With the San Diego Comic-Con now running like clockwork as one of the biggest gatherings for comics, movies, and any other vaguely nerdy pop-culture ephemera in the world, it's hard to believe that it's largely the work of one man.
Shel Dorf, a comic book collector who moved from Detroit to San Diego, put together the first con back in 1970, which was attended by 300 people. The most recent SDCC, this past August, was attended by 125,000+ people, with next year only promising more.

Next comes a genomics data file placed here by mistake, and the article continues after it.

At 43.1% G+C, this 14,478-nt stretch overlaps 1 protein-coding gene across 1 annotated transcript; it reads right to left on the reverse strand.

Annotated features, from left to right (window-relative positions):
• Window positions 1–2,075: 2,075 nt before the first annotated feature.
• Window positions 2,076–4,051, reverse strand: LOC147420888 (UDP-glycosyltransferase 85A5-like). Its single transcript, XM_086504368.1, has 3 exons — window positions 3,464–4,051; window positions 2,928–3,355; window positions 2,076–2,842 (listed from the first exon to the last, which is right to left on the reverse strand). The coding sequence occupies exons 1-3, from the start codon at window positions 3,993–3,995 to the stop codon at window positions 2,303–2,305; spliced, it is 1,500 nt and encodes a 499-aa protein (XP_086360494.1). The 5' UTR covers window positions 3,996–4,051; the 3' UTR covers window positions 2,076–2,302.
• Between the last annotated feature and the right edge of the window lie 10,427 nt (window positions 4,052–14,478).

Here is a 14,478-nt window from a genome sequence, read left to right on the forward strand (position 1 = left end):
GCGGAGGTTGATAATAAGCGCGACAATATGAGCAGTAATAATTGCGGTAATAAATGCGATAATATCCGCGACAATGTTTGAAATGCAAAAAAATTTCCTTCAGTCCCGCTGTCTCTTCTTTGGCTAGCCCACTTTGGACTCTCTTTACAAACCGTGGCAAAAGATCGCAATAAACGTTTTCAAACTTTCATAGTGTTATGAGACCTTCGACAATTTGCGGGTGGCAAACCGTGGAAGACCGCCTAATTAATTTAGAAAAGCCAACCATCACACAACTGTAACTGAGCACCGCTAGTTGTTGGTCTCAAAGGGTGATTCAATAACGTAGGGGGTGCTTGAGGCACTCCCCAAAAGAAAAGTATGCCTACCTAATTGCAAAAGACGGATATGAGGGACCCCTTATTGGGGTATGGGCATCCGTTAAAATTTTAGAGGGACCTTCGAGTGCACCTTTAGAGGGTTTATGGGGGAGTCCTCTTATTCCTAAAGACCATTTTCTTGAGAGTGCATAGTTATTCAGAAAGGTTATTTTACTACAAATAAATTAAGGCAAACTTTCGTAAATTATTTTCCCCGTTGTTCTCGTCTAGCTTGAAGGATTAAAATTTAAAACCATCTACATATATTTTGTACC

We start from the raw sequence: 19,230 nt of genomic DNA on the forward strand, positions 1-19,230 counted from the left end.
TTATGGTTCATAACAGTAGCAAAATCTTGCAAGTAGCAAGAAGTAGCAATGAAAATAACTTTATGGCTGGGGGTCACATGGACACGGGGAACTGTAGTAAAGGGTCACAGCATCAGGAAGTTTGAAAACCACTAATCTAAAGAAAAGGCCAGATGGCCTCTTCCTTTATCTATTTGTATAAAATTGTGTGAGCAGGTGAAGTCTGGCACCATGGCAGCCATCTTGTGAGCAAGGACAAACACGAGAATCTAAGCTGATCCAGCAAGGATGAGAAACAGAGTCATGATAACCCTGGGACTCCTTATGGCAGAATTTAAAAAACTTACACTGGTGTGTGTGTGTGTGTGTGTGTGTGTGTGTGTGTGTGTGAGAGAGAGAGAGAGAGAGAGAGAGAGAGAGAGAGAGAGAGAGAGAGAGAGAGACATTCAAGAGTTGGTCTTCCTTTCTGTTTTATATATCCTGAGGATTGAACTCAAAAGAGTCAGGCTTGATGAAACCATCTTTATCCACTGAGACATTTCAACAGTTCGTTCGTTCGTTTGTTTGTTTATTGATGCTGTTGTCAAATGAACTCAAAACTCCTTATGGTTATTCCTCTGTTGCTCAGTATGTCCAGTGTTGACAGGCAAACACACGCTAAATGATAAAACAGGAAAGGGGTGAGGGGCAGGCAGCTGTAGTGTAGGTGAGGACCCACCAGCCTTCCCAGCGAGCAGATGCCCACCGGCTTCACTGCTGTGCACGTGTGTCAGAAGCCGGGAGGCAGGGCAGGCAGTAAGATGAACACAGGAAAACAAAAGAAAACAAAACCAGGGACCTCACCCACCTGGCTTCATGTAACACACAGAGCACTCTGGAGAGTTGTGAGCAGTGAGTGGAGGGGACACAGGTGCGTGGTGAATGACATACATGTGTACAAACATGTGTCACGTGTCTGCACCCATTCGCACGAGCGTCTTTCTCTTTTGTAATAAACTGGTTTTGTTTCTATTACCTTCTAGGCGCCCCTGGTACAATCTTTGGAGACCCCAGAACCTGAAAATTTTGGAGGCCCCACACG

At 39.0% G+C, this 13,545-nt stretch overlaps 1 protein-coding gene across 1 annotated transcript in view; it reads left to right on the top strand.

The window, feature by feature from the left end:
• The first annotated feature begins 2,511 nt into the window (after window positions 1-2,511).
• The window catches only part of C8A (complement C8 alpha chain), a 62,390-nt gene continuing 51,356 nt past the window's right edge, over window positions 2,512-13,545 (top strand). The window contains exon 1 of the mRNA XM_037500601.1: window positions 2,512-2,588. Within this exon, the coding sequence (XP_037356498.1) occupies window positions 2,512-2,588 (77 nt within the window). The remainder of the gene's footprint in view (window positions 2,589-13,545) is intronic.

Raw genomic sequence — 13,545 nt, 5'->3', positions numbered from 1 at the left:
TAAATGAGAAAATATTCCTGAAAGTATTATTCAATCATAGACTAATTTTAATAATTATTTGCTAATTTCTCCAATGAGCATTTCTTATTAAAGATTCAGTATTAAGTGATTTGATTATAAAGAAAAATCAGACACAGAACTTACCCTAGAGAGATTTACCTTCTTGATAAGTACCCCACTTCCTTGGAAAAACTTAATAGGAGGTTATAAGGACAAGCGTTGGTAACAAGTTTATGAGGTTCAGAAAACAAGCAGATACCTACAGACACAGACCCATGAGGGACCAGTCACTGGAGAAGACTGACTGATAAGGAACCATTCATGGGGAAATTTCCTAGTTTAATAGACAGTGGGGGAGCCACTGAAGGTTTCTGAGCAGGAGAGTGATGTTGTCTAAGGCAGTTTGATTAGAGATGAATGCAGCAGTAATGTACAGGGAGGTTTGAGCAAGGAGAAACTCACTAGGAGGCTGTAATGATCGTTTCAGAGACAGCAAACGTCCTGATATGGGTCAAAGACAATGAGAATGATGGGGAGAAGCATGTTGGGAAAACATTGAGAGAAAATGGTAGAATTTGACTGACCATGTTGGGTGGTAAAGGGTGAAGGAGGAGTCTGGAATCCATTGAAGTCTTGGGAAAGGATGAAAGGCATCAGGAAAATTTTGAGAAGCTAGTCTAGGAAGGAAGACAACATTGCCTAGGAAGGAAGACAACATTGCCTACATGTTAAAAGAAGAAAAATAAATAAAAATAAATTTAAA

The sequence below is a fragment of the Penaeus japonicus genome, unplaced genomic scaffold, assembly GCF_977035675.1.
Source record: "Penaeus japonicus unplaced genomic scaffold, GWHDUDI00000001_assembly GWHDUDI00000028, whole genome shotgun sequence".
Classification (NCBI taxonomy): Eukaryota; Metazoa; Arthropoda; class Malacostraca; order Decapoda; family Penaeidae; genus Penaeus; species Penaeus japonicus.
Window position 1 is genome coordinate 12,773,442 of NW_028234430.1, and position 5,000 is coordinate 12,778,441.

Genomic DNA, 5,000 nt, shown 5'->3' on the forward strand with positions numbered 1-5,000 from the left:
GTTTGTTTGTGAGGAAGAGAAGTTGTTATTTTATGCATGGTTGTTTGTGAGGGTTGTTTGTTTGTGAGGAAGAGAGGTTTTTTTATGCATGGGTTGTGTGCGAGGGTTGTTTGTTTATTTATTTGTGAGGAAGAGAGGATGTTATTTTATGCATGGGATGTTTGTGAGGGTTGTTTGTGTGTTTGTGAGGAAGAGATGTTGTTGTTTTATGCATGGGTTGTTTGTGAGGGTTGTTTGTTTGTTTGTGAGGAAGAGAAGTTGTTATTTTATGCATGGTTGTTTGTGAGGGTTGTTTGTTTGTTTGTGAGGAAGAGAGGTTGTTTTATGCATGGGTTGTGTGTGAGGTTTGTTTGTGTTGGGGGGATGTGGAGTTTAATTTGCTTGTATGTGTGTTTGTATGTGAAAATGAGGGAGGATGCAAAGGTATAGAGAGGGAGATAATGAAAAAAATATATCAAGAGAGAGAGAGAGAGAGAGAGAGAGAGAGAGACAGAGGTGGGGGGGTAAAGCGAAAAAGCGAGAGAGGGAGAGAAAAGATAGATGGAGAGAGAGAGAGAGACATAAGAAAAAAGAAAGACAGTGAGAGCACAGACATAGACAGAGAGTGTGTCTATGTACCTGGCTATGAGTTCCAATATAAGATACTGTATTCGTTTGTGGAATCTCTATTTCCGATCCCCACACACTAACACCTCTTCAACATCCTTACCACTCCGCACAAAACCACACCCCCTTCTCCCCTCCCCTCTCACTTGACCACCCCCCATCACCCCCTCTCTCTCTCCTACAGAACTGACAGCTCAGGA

Dorf, who died on Tuesday, stopped running the convention after 1984, complaining that it had been taken over by Hollywood and other media pursuits when originally it really was just about appreciatiating comics, their creators, and their collectors. While Dorf's fanaticism for the medium's fandom dropped off a bit later in his life, he is fondly remembered for the recognition he brought the art form during the long years before it reached widespread acceptance.
SDCC has posted a remembrance from R.C. Harvey, Comics Journal columnist and longtime friend of Dorf, here. Posted 11.06.09 by reelz